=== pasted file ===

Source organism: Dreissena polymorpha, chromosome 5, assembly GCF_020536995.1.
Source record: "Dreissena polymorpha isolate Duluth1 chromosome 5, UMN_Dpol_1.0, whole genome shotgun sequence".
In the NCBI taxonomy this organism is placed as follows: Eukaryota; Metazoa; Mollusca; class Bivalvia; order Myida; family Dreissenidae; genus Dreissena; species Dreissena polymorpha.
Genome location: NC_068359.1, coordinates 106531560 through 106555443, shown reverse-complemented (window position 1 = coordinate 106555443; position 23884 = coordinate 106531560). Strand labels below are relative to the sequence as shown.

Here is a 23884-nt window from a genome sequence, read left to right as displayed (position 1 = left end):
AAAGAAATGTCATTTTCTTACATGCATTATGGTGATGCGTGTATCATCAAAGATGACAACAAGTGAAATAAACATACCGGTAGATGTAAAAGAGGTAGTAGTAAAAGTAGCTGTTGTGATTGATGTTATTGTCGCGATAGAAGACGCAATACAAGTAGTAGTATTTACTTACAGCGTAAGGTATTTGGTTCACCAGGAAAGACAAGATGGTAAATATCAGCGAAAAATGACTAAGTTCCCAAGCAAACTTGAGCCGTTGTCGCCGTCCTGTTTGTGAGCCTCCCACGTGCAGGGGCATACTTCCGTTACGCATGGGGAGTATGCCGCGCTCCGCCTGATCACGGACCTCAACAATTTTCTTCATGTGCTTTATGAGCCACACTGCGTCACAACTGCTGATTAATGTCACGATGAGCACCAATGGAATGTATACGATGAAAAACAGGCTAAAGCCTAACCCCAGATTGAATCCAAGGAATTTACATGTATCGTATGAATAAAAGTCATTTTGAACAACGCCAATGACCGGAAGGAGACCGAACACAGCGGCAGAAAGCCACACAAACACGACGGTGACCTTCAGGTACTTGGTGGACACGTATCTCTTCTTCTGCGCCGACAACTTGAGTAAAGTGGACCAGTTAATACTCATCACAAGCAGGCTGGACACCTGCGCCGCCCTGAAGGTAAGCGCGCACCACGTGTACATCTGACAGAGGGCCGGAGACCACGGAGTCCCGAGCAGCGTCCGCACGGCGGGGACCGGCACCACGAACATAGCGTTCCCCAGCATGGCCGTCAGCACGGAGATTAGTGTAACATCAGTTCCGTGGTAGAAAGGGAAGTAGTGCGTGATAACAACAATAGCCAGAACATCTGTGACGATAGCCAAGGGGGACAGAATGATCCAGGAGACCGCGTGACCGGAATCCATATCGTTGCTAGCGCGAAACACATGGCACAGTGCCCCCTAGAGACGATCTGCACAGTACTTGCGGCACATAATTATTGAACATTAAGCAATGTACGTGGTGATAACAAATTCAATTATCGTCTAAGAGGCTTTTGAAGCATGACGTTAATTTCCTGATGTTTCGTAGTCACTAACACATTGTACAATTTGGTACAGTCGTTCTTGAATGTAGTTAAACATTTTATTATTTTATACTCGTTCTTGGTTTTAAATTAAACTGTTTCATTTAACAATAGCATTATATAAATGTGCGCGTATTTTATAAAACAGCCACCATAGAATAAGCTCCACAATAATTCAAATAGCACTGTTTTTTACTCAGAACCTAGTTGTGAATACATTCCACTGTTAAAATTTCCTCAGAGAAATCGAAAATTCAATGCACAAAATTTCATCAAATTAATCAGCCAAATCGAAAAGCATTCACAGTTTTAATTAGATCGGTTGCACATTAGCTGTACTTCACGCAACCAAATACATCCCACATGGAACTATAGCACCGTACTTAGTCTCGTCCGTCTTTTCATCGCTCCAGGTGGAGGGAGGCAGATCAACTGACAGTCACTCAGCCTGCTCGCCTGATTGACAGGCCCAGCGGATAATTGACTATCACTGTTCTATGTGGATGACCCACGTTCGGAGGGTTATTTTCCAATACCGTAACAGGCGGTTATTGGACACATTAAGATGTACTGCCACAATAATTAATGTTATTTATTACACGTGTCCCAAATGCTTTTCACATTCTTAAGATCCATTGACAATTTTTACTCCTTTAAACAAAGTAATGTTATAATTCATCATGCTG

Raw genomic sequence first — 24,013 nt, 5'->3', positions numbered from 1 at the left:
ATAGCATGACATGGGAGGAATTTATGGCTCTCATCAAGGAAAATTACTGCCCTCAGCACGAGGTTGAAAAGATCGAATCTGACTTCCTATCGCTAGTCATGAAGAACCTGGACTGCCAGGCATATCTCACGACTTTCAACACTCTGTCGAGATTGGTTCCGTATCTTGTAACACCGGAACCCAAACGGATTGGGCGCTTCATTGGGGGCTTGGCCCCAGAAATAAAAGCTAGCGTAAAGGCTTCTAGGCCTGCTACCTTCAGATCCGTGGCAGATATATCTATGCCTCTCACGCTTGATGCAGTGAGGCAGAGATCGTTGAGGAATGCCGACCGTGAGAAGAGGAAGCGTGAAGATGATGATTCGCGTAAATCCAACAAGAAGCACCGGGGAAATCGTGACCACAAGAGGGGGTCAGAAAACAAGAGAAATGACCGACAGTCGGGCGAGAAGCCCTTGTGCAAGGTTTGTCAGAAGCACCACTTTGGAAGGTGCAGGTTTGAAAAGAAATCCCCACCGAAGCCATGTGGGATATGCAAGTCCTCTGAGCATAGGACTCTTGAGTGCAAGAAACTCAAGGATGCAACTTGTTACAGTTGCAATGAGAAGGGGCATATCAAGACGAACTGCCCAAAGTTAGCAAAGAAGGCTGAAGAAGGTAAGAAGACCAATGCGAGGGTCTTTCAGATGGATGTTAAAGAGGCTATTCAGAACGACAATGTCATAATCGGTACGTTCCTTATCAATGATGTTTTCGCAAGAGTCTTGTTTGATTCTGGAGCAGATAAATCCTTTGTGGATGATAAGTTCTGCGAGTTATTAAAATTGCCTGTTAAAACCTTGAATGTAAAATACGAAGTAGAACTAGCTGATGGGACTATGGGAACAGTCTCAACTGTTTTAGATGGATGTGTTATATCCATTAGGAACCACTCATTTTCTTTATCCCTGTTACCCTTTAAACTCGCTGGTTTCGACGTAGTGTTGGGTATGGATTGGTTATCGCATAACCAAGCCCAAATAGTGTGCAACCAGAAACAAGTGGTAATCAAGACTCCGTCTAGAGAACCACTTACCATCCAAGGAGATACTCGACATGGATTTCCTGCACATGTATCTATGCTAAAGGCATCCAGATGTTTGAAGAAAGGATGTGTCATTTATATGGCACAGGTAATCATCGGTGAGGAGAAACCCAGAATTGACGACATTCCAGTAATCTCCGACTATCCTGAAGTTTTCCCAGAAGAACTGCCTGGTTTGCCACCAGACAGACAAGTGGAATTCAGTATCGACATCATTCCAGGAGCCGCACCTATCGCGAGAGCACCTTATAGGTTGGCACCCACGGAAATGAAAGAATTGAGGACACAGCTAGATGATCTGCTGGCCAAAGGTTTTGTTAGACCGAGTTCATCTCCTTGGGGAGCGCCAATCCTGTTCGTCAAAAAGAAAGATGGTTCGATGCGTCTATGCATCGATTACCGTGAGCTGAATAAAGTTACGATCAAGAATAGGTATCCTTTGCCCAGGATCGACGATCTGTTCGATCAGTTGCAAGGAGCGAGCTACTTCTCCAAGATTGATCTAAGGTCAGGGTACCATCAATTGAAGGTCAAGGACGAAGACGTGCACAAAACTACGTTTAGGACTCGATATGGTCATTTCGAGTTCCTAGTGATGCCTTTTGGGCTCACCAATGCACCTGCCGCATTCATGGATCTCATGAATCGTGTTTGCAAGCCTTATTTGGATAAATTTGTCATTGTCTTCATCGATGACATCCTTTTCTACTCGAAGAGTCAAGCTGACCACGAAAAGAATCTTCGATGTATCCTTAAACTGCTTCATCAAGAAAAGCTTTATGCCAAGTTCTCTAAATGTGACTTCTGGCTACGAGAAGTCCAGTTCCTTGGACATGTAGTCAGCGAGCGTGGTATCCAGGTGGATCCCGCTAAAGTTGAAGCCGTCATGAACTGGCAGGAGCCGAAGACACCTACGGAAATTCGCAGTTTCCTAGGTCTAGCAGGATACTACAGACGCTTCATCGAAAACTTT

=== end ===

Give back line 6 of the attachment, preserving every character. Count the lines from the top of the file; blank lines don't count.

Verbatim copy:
AAAGAAATGTCATTTTCTTACATGCATTATGGTGATGCGTGTATCATCAAAGATGACAACAAGTGAAATAAACATACCGGTAGATGTAAAAGAGGTAGTAGTAAAAGTAGCTGTTGTGATTGATGTTATTGTCGCGATAGAAGACGCAATACAAGTAGTAGTATTTACTTACAGCGTAAGGTATTTGGTTCACCAGGAAAGACAAGATGGTAAATATCAGCGAAAAATGACTAAGTTCCCAAGCAAACTTGAGCCGTTGTCGCCGTCCTGTTTGTGAGCCTCCCACGTGCAGGGGCATACTTCCGTTACGCATGGGGAGTATGCCGCGCTCCGCCTGATCACGGACCTCAACAATTTTCTTCATGTGCTTTATGAGCCACACTGCGTCACAACTGCTGATTAATGTCACGATGAGCACCAATGGAATGTATACGATGAAAAACAGGCTAAAGCCTAACCCCAGATTGAATCCAAGGAATTTACATGTATCGTATGAATAAAAGTCATTTTGAACAACGCCAATGACCGGAAGGAGACCGAACACAGCGGCAGAAAGCCACACAAACACGACGGTGACCTTCAGGTACTTGGTGGACACGTATCTCTTCTTCTGCGCCGACAACTTGAGTAAAGTGGACCAGTTAATACTCATCACAAGCAGGCTGGACACCTGCGCCGCCCTGAAGGTAAGCGCGCACCACGTGTACATCTGACAGAGGGCCGGAGACCACGGAGTCCCGAGCAGCGTCCGCACGGCGGGGACCGGCACCACGAACATAGCGTTCCCCAGCATGGCCGTCAGCACGGAGATTAGTGTAACATCAGTTCCGTGGTAGAAAGGGAAGTAGTGCGTGATAACAACAATAGCCAGAACATCTGTGACGATAGCCAAGGGGGACAGAATGATCCAGGAGACCGCGTGACCGGAATCCATATCGTTGCTAGCGCGAAACACATGGCACAGTGCCCCCTAGAGACGATCTGCACAGTACTTGCGGCACATAATTATTGAACATTAAGCAATGTACGTGGTGATAACAAATTCAATTATCGTCTAAGAGGCTTTTGAAGCATGACGTTAATTTCCTGATGTTTCGTAGTCACTAACACATTGTACAATTTGGTACAGTCGTTCTTGAATGTAGTTAAACATTTTATTATTTTATACTCGTTCTTGGTTTTAAATTAAACTGTTTCATTTAACAATAGCATTATATAAATGTGCGCGTATTTTATAAAACAGCCACCATAGAATAAGCTCCACAATAATTCAAATAGCACTGTTTTTTACTCAGAACCTAGTTGTGAATACATTCCACTGTTAAAATTTCCTCAGAGAAATCGAAAATTCAATGCACAAAATTTCATCAAATTAATCAGCCAAATCGAAAAGCATTCACAGTTTTAATTAGATCGGTTGCACATTAGCTGTACTTCACGCAACCAAATACATCCCACATGGAACTATAGCACCGTACTTAGTCTCGTCCGTCTTTTCATCGCTCCAGGTGGAGGGAGGCAGATCAACTGACAGTCACTCAGCCTGCTCGCCTGATTGACAGGCCCAGCGGATAATTGACTATCACTGTTCTATGTGGATGACCCACGTTCGGAGGGTTATTTTCCAATACCGTAACAGGCGGTTATTGGACACATTAAGATGTACTGCCACAATAATTAATGTTATTTATTACACGTGTCCCAAATGCTTTTCACATTCTTAAGATCCATTGACAATTTTTACTCCTTTAAACAAAGTAATGTTATAATTCATCATGCTG